Dagong Upgrades the Sovereign Credit Rating of the Republic of Greece
Dagong Global Credit Rating Co., Ltd.
November 1, 2017
Dagong Global Credit Rating Co., Ltd. (hereinafter referred to as “Dagong”) has decided to upgrade the local and foreign currency sovereign credit ratings of the Republic of Greece (hereinafter referred to as “Greece”) from CC to CCC, each with a stable outlook. In the short term, Greek banking system will see improvements to its vulnerabilities; the Greek economy continues to recover, government finance witnesses obvious improvements, and the government debt burden enters a downward channel. However, due to a heavy debt burden, external vulnerabilities are still significant in the country and the government’s solvency is at a low level.
The key reasons for upgrading the sovereign credit ratings of Greece are as follows:
1. Due to the ongoing implementation of austerity measures and structural reform, the Greek banking system’s vulnerabilities continue to improve. The coalition government led by Greece’s left-wing party strives to recover economic growth, achieve fiscal sustainability, maintain financial stability and strengthen public management. The austerity measures and structural reform implemented lead the Greek economy towards steady recovery. In terms of credit environment, given the country’s steady economic recovery, strengthened regulations, capital control and recapitalization, the banking sector in Greece improves while its support to the real economy is stronger，but asset quality and liquidity continue to face some challenges.
2. The short term will witness steady economic recovery, yet in the medium and long term, growth potential will be limited by Greece’s structural problems. In the short term, benefitting from moderate economic recovery within the Eurozone, improvement in the country’s business environment, increases in government consumption and individual consumption, as well as export growth aiding manufacturing recovery and thereby stimulating industrial investment, it is projected that Greece will register a growth rate of 1.3% in 2017 and 1.8% in 2018. In the medium and long term, structural problems such as heavy external dependence, population aging, and weak industrial foundations, will all continue to limit its growth potential. It is forecasted that Greece’s average economic growth will be around 1.5% in the medium and long term.
3. Greece’s finance has witnessed a distinct improvement. The country’s inclusion into the QE program in the Eurozone will help enhance the stability of debt repayment. Due to a set of austerity measures including increasing pension payments, reducing the minimum threshold for personal income tax, increasing tax rates and boosting the efficiency in tax collection and administration, as well as cutting pensions, salaries and social benefits, and so on, in 2016 the Greek general government saw visible improvements in government finance, with deficit shifting to surplus. Benefiting from steady economic recovery and the ongoing implementation of austerity measures, the Greek general government is expected to see a fiscal deficit of 1.5% in 2017 and 1.0% in 2018, while primary fiscal surplus will be 1.8% in 2017 and 2.0% in 2018. Due to lack of market financing, government debt repayment resources rely heavily on external assistance. However, in the short term, Greece is likely to join the QE program in the Eurozone, thus government financing and the stability of debt repayment resources will be likely to improve.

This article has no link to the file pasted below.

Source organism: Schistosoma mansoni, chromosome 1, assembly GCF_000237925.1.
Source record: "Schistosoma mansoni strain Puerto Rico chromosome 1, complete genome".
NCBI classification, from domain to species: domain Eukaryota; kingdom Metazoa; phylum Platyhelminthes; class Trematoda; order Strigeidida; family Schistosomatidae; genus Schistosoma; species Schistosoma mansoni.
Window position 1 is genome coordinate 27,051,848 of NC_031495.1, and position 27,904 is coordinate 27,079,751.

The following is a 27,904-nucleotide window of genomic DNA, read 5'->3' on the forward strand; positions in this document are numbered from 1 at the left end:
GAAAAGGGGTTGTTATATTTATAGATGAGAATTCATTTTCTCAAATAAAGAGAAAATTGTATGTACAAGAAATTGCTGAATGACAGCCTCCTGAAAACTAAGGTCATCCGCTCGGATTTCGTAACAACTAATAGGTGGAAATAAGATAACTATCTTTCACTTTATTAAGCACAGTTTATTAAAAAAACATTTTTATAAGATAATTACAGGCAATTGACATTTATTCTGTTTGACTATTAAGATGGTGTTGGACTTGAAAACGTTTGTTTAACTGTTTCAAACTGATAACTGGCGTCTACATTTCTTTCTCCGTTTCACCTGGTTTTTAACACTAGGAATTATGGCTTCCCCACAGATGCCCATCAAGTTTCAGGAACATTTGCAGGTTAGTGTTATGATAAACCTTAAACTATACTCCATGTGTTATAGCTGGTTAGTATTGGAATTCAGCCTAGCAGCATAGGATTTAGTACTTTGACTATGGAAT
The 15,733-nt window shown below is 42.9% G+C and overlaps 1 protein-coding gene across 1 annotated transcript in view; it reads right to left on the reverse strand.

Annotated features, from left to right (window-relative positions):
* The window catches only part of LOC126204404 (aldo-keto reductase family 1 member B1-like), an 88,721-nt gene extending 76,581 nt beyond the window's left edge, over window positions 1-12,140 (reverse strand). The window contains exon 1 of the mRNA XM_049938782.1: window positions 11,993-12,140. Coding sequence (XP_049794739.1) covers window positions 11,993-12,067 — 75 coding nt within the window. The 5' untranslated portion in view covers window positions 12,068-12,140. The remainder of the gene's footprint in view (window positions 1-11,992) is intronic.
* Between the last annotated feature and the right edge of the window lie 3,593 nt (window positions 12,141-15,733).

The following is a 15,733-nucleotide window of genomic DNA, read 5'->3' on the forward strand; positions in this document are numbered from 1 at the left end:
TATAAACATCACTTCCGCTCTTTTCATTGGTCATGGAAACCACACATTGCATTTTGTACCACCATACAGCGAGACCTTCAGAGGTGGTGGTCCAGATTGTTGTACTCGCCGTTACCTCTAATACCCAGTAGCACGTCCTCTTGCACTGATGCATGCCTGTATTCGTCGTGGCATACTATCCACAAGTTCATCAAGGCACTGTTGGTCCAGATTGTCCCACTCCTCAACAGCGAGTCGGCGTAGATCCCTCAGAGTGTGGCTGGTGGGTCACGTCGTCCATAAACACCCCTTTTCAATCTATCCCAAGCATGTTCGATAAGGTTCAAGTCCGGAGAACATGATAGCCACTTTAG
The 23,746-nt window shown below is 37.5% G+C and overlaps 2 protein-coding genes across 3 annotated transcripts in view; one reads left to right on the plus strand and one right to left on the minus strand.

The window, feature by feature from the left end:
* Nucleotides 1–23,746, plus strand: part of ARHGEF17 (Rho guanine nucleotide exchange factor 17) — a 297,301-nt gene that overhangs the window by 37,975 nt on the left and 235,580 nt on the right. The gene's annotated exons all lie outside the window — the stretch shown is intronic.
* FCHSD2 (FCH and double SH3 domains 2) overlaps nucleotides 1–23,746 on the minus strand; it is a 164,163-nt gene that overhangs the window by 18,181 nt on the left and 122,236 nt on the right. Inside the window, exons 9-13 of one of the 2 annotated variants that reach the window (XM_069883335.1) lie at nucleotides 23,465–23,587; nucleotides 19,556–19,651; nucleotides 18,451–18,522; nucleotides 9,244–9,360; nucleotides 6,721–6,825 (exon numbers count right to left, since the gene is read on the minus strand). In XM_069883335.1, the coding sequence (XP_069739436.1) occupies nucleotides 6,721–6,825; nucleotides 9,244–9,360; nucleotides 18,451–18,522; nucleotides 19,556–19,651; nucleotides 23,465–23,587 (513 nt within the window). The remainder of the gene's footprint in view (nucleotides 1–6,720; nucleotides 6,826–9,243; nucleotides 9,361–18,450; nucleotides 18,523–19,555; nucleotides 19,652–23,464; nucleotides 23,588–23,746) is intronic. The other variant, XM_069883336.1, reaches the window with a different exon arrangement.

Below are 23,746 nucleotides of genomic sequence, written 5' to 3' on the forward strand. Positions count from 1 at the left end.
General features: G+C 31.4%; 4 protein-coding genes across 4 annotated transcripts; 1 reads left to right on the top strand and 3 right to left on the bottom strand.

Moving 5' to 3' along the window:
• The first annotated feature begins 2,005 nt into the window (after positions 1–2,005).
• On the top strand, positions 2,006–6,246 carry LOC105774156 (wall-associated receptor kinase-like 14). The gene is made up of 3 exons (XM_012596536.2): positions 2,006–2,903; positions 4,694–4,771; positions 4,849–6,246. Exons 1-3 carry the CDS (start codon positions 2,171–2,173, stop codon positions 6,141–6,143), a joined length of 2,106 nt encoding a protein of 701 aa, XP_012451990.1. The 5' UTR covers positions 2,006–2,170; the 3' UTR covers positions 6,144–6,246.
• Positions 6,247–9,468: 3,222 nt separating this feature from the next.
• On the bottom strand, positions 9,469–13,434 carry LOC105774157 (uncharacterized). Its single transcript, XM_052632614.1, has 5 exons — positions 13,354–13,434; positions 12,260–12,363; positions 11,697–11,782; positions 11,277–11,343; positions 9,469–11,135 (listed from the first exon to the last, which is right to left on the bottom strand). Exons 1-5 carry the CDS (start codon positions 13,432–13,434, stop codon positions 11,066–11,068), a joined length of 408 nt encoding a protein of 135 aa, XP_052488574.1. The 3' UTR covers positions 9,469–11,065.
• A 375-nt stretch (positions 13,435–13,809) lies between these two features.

4. The debt burden enters a downward channel, and its solvency grows from a low level. Given the country’s steady economic growth and austerity measures, it is expected that Greeck general government’s debt burden will be eased to 180.1% in 2017 and further down to 177.2% in 2018, thus its solvency will improve from a low level. However, Greece’s debt burden is still heavy with serious asset quality problems, which incurs risks of indebtedness facing the government. In the future, international creditors might push Greece to optimize its debt maturities and reduce its debt burden so as to ease the government’s pressure of debt repayment. In the medium and long term, the Greek general government’s debt burden displays a downward tendency.
In the short term, the Greek economy continues to recover, fiscal deficit remains at a low level, debt burden enters into a downward channel, and government solvency is expected to improve. Therefore, Dagong assigns a positive outlook for the local and foreign currency sovereign credit ratings of Greece in the following one to two years.